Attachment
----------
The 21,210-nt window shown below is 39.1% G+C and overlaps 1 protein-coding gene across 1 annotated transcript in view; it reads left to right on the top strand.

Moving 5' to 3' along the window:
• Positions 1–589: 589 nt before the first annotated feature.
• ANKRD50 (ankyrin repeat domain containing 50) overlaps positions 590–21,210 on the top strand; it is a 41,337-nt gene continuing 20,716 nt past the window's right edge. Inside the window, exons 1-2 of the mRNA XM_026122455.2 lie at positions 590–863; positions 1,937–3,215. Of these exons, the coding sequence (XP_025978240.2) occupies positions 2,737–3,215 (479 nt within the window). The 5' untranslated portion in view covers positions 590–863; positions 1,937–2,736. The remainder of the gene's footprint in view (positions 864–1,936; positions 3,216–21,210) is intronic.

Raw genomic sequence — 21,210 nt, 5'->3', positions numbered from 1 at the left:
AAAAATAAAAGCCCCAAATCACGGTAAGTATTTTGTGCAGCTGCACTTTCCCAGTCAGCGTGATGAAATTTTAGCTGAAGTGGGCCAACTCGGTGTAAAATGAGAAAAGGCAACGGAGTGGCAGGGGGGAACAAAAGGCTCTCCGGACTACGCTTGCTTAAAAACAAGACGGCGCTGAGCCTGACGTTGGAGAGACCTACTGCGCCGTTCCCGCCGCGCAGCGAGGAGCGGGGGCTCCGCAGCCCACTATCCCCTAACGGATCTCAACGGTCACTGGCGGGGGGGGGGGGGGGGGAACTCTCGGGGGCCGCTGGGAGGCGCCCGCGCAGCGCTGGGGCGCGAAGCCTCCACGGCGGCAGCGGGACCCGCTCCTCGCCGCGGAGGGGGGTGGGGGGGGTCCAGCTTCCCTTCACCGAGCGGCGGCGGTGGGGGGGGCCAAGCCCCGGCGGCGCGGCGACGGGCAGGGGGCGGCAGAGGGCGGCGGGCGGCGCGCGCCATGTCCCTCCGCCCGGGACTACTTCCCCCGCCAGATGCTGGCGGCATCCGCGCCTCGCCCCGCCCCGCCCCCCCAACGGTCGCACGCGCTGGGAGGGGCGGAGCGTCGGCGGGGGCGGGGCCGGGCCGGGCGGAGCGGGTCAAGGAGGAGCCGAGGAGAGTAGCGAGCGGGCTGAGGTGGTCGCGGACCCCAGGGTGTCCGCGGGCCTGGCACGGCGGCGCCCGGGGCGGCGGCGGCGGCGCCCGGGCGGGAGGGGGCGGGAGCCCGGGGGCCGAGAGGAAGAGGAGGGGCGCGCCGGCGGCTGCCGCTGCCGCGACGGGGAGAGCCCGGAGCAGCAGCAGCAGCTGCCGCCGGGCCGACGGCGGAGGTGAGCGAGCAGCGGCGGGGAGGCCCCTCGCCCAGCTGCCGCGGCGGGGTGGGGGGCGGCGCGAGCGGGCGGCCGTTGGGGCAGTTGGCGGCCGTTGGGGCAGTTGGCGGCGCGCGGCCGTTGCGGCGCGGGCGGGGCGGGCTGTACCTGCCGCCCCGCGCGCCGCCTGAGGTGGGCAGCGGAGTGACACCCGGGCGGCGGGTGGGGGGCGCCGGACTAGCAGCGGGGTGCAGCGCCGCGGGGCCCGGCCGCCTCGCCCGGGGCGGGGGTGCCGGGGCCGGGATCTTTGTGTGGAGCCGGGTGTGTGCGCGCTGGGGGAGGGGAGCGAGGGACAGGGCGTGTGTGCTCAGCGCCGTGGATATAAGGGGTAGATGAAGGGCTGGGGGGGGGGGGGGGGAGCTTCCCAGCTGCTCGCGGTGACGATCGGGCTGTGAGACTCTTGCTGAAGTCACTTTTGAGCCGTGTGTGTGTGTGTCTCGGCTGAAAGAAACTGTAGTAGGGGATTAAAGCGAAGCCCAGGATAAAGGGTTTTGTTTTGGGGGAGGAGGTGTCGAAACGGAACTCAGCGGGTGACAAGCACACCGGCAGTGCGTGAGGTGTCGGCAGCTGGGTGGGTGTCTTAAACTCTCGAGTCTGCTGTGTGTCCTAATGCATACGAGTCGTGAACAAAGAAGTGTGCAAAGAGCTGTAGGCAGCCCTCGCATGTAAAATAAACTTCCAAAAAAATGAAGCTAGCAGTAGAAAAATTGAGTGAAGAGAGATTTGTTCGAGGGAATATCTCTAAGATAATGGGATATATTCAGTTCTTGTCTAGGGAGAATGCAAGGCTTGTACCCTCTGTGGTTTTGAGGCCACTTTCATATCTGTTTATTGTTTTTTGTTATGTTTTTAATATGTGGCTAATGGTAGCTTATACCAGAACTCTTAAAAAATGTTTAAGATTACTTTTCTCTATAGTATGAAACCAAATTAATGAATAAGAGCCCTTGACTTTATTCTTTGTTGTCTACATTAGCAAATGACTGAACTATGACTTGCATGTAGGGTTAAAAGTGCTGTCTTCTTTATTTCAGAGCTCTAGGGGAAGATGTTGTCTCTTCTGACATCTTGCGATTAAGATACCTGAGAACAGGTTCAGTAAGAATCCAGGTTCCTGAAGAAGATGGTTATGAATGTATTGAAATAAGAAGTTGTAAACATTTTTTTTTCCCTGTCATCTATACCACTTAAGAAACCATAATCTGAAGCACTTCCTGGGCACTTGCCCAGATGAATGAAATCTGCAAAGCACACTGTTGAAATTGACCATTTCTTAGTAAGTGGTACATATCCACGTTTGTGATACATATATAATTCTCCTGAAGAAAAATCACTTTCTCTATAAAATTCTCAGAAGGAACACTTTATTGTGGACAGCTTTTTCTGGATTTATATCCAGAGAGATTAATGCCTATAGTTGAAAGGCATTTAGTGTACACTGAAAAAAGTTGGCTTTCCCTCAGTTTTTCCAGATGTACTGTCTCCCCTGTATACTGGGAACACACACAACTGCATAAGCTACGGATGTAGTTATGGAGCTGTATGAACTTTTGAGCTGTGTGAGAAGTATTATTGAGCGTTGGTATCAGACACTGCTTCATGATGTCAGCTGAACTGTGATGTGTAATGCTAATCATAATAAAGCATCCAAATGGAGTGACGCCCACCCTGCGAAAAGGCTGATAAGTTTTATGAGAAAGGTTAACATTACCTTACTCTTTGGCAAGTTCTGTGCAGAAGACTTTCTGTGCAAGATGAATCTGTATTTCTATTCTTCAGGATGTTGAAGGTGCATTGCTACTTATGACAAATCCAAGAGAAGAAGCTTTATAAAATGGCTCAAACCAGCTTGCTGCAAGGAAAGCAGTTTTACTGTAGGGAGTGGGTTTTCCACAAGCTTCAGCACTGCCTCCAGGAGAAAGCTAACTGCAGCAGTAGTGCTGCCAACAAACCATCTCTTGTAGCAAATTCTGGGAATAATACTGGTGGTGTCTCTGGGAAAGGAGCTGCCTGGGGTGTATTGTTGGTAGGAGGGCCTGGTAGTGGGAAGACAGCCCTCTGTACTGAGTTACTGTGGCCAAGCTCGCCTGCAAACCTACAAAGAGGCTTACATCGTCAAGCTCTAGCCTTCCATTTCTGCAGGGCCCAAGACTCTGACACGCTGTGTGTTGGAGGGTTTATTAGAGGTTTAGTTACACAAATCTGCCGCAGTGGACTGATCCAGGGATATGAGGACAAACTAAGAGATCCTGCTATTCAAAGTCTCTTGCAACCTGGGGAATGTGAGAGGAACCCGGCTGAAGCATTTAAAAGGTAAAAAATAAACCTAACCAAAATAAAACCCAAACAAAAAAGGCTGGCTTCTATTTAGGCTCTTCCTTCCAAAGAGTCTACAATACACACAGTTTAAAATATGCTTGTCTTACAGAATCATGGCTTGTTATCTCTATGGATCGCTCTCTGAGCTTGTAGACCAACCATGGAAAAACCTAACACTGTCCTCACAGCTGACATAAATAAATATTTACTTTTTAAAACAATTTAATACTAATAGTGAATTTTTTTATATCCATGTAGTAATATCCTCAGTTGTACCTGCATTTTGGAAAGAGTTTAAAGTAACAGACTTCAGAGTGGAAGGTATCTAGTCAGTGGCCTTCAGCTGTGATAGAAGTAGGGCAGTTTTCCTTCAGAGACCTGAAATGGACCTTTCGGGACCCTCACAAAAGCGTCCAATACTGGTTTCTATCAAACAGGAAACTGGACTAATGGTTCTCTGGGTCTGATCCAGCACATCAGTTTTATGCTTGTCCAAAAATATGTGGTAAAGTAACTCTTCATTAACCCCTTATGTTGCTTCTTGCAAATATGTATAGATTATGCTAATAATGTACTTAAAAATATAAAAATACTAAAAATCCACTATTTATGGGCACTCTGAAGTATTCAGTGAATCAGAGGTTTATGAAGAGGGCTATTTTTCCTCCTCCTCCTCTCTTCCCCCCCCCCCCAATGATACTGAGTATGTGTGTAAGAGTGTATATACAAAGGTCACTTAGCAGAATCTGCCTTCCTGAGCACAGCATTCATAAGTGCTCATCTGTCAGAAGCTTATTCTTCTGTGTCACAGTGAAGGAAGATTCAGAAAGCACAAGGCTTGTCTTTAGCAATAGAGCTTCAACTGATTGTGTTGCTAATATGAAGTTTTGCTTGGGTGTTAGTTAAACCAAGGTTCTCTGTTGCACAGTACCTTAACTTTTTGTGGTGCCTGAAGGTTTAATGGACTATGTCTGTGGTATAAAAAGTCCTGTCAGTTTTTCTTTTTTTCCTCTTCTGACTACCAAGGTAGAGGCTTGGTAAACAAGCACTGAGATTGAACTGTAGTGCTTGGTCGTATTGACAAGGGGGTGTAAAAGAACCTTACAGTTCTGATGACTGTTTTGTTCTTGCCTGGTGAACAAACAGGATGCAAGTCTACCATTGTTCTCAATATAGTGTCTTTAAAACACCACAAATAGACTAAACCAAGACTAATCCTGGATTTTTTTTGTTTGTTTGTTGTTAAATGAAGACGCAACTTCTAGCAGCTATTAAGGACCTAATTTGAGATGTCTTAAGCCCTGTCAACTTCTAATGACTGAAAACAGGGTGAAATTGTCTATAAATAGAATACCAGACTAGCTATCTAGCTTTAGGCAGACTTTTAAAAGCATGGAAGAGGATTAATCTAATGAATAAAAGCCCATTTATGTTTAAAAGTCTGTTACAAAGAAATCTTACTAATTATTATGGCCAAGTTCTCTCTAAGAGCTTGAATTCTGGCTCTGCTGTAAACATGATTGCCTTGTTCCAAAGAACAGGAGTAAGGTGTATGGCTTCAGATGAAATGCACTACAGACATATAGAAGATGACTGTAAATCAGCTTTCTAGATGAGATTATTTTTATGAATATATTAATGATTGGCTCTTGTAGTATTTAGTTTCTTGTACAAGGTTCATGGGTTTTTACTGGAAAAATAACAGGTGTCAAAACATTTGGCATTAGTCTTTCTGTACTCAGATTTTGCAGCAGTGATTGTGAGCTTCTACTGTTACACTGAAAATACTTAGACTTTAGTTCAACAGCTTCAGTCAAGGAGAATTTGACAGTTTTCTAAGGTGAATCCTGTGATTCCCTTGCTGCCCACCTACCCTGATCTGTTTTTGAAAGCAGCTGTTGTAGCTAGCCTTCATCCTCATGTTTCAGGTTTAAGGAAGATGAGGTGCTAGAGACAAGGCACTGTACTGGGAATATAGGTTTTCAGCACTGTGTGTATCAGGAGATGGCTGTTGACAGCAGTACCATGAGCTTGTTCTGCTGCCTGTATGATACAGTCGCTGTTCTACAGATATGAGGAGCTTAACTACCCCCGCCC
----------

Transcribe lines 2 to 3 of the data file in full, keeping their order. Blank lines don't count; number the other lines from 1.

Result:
Moving 5' to 3' along the window:
• Positions 1–589: 589 nt before the first annotated feature.